Friday, May 20, 2005


file under corporate irony or maybe just greed

So I was laid off at the end of February. Unlike most (nationally speaking), I was very lucky to recieve a generous severance package. That package ran out last week. Thankfully, my fiance is kind enough to carry me on her health insurance, so I'm in fairly good shape.

Why am I writing this?

The rationale for the never-ending rounds of layoffs (there have been two since December 2004, and another is planned in 2 months or so), not to mention that bonuses were not paid was that the company has having significant challenges meeting its commitments to the street ("the numbers"). The organization has laid off roughly 500 people world-wide. To provide a bit more background, the organization has, as most do, a dual bonus system: one for regular employees, and one for management employees. What's critical to remember about this is that regular employees have their bonuses determined on a per project basis. Management employees receive their bonus as a percentage of their salary, with a corporate performance match.

Regular employees received no bonus this year. Many recieved no raise as well. For employees like a friend of mine who worked for me, this is significant. He accepted a lower salary than he wanted because of the promise of a bonus that "was always paid."

Because of my role in the company, I was part of the management bonus program. As a result, I received the personal portion of my bonus in its entirety, despite being laid off. Senior management recieved substantial stock grants in lew of cash bonuses.

Here's the kicker: After laying off all these people, providing no raises for many of the remaining employees, providing no bonuses to all but the most senior memebers of the organization, raising the co-pay on the insurance policy while reducing the quality of care, the organization reported its best quarter in its history.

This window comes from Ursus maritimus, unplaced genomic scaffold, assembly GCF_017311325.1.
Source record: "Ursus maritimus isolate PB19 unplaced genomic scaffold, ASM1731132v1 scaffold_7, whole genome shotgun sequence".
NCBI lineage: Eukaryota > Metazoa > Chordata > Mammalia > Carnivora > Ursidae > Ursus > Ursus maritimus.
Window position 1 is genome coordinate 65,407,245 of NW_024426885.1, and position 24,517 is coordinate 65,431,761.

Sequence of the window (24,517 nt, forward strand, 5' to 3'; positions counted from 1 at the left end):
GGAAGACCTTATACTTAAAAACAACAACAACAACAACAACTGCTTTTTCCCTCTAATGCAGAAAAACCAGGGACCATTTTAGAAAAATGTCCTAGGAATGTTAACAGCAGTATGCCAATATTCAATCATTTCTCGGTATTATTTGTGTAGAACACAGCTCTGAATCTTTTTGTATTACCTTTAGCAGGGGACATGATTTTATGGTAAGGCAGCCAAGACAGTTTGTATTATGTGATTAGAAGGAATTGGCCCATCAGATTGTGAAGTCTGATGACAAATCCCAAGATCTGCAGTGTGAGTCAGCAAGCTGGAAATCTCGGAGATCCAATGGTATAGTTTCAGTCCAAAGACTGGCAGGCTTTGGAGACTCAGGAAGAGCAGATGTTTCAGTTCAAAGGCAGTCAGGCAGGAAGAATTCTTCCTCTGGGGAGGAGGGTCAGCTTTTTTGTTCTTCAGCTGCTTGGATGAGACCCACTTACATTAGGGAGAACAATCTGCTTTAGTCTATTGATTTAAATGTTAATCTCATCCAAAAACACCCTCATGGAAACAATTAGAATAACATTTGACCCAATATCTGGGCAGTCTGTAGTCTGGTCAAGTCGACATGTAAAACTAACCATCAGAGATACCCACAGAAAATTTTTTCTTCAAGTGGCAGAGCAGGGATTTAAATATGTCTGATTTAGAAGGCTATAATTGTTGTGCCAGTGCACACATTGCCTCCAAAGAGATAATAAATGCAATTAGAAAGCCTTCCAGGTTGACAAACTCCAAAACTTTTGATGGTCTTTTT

What's wrong with this picture?

Thursday, May 12, 2005


First 7-8 minutes, now it's 20-30 minutes: The President's response time keeps getting slower

So explain to me how the Commander & Chief isn't notified that the
Capitol and White House are evacuated due to a terrorist threat?

I'm beginning to think that his response during 9/11 was his speedy
response, not the slow one. And National Security is his strong suit?!


Fixing the healthcare system

The United States has the best healthcare system on the planet... if
you can afford it. The only way that statement reads even close to
accurate is with that ellipsis.

We spend as a percentage of our economy the largest proportion of our
GDP of any industrialized country on earth. We spend ~17% of our
economy on healthcare each year. Our economy is 11.75 Trillion
dollars. This means we spend 1.997 Trillion dollars each year on
healthcare. The average expenditure of other industrialized nations
is between 11-12%. These other all have socialized medicine. What
could the US economy do with another Trillion dollars?

Our healthcare system causes, among other things, the following
- The 8 trillion dollar liability in Medicaid
- The $1,600/vehicle charge that US automakers incur as a result of
providing healthcare to its employees / former employees
- Is the number 1 cause of bankruptcy in this country.
- Forces 45 million Americans to live without health insurance

Now market fundamentalists (because really, it is its own kind of
religion) claim that we have the most efficient system because we use
the market to allocate resources. It's true that the market is the
best known method to allocate resources. What's not generally
known, however, is that markets only optimize based on what's
incentivized. If corporations provide healthcare, then profits, not
quality healthcare is what matters

So how do we fix it?

Insurance works because as you increase the number of people covered
by a plan, the overall percentage of people that are sick at any
given time falls:

1/N = population risk